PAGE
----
A cattle industry group says measures that helped ranchers weather the BSE crisis in the early 2000s should be brought back immediately as the COVID-19 pandemic slows down work at packing plants.
The Canadian Cattlemen’s Association is calling for a federally co-ordinated “set-aside” program that would enable producers to keep their animals longer. It would involve feeding cattle a maintenance diet instead of the more nutrient-dense growth diet they would normally eat ahead of slaughter.
“What we’re needing to do now is to essentially slow down the supply chain, because we don’t have the processing capacity that we normally would have,” Fawn Jackson, the group’s director of government and international affairs, said Tuesday.
The program could follow the model developed in 2004 after the discovery of BSE, or mad cow disease, forced borders to close to Canadian beef exports.
A committee would determine how many head of cattle need to be held back and farmers who volunteered would be compensated for the cost of waiting to sell their animals.
“There’s a lot of producers across Canada and we need to handle this in a very co-ordinated manner to ensure stability within our supply chain,” said Jackson.
Several meat processors across North America have suspended or slowed their operations recently because of outbreaks of COVID-19 or due to physical-distancing measures meant to stop the virus from spreading.
They include the Cargill Meat Solutions plant south of Calgary, which represents more than one-third of Canada’s beef-processing capacity. It announced this week that it was idling its second shift of workers.
United Food and Commercial Workers Local 401 said there have been 38 cases of COVID-19 at the plant in High River. It had called for a two-week closure with guaranteed full compensation for 2,000 workers.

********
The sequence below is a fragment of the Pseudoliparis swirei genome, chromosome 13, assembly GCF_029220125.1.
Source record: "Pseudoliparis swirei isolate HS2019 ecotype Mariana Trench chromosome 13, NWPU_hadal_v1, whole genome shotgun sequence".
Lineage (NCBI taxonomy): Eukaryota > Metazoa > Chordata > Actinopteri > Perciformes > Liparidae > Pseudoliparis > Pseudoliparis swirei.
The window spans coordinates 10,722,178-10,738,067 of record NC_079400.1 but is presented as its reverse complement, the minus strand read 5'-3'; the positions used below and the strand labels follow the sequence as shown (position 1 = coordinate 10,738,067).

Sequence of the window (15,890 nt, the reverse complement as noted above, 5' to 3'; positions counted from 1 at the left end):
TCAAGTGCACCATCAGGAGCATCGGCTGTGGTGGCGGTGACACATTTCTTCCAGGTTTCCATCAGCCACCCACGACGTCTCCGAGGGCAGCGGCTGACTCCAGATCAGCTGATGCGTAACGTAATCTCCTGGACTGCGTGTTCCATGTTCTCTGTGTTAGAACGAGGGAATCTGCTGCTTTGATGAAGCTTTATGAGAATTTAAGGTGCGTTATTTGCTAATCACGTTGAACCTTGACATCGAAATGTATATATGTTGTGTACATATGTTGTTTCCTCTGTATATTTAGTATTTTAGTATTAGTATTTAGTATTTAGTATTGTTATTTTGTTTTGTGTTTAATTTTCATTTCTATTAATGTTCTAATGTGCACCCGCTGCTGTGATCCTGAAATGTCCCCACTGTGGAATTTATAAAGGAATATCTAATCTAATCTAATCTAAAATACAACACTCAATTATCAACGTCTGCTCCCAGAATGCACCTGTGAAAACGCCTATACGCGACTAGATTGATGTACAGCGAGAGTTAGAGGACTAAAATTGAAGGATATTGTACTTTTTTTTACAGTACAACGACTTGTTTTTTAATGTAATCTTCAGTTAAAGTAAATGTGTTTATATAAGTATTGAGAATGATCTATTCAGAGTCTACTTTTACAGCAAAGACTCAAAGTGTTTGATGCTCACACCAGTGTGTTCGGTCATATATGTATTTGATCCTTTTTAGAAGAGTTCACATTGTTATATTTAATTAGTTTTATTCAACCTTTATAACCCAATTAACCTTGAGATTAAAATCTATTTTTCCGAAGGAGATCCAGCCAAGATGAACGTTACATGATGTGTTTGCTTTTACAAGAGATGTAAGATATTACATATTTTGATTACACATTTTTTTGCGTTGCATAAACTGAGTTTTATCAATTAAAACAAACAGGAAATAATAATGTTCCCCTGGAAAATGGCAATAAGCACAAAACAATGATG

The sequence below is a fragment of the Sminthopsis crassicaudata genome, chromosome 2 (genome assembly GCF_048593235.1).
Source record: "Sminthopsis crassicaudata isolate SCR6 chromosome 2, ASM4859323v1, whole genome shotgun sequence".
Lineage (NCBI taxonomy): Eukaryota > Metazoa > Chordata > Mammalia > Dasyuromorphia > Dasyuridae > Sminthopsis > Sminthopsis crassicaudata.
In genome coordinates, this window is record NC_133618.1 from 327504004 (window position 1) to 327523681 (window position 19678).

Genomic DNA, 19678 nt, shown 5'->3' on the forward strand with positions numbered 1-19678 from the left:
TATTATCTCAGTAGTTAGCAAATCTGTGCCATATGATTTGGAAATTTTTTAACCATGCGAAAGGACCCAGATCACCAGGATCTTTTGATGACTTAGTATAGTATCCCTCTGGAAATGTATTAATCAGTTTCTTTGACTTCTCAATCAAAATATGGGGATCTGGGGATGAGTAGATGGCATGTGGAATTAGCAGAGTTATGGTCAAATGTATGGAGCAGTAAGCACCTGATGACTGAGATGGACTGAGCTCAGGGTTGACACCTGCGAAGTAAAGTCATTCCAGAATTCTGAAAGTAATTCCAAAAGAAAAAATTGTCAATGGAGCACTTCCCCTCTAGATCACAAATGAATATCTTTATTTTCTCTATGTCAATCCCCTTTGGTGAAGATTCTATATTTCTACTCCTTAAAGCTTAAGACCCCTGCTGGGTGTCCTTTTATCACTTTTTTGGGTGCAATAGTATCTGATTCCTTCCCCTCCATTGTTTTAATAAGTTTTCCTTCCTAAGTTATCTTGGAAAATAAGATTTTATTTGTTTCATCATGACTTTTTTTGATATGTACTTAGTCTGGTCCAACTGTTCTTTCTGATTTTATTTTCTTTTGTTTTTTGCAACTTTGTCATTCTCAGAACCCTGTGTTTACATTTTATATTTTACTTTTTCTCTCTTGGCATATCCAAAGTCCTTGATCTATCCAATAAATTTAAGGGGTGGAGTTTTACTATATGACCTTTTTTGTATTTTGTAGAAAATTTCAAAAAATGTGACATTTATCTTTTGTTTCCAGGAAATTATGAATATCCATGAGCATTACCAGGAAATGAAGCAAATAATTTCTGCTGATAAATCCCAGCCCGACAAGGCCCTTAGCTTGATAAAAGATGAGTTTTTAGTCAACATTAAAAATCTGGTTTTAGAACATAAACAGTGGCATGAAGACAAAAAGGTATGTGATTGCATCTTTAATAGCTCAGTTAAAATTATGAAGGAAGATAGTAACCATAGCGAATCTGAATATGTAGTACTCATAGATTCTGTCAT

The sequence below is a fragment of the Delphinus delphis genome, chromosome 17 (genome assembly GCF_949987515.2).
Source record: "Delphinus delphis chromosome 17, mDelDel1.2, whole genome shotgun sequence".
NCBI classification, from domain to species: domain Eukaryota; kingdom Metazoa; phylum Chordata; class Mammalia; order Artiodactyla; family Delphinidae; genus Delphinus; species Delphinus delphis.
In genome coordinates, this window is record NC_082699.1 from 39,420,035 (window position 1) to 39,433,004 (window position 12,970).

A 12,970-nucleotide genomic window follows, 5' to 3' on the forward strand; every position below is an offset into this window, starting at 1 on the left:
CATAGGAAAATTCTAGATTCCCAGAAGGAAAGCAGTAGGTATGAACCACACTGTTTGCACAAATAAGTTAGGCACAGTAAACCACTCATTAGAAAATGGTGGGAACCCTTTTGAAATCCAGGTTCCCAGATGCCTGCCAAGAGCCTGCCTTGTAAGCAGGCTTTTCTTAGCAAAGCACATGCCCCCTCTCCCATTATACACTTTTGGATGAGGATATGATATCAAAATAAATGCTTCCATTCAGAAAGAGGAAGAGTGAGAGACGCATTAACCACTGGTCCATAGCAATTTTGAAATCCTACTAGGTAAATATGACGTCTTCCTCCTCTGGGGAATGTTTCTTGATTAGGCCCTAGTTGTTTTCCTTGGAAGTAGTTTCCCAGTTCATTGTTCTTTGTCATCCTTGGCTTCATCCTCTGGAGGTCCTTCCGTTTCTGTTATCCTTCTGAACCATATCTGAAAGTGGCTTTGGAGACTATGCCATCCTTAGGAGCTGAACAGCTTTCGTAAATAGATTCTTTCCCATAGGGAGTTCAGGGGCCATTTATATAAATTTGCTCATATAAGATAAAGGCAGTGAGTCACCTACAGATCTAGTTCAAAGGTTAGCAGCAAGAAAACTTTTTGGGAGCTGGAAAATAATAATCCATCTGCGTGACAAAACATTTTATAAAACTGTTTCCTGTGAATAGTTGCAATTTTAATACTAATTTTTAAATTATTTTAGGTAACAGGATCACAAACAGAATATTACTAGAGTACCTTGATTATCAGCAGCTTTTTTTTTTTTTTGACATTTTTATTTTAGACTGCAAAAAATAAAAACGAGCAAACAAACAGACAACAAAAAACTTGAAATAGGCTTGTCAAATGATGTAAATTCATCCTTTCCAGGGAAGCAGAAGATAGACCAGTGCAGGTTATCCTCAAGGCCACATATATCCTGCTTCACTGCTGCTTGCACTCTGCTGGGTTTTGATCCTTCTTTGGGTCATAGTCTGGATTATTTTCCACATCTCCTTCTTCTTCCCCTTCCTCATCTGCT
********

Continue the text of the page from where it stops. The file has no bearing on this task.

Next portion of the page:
“The workplace is arranged around something that is the opposite of ‘social distancing.’ Your workplace is designed around the concept of ‘social proximity,'” Local 401 president Thomas Hesse wrote in a letter to the Cargill plant’s general manager on Sunday.
“Unfortunately, the employer is just not doing enough to protect its employees in this environment. You need to do more.”
Alberta Agriculture Minister Devin Dreeshen said his department had been working with Alberta Health Services, the Labour Ministry and the Canadian Food Inspection Agency to ensure food processors continue to operate or can resume as quickly as possible should there be a COVID-19 infection among staff.
“Ultimately these plants need to be operational in order for our food supply system to continue to operate,” said Dreeshen, who added he’s confident in safety protocols.
An Olymel pork plant northeast of Montreal was to reopen Tuesday after a COVID-19 outbreak forced a two-week shutdown.
“This really is a marketplace that doesn’t like uncertainty,” John Ross, executive director of the Canadian Pork Council, said last week.
“We have an industry that’s built for just-in-time. In our world, unlike in grain, or perhaps even dairy, you can’t store pigs. They’ve got to move.”
Livestock industry analyst Kevin Grier said the processing plant bottlenecks come after five years of dramatic growth in Canadian meat production.
“The (processing) capacity has been an issue at the best of times,” he said. “When we’ve got slowdowns like this, the ones at the raw end of the deal are the farmers and they’re going through an extraordinarily difficult time right now.”
Grier said he doesn’t foresee much of an impact on consumers.
“There will be spot shortages here and there, and there will be some scrambling, but it’s nothing I think consumers need to be concerned about.”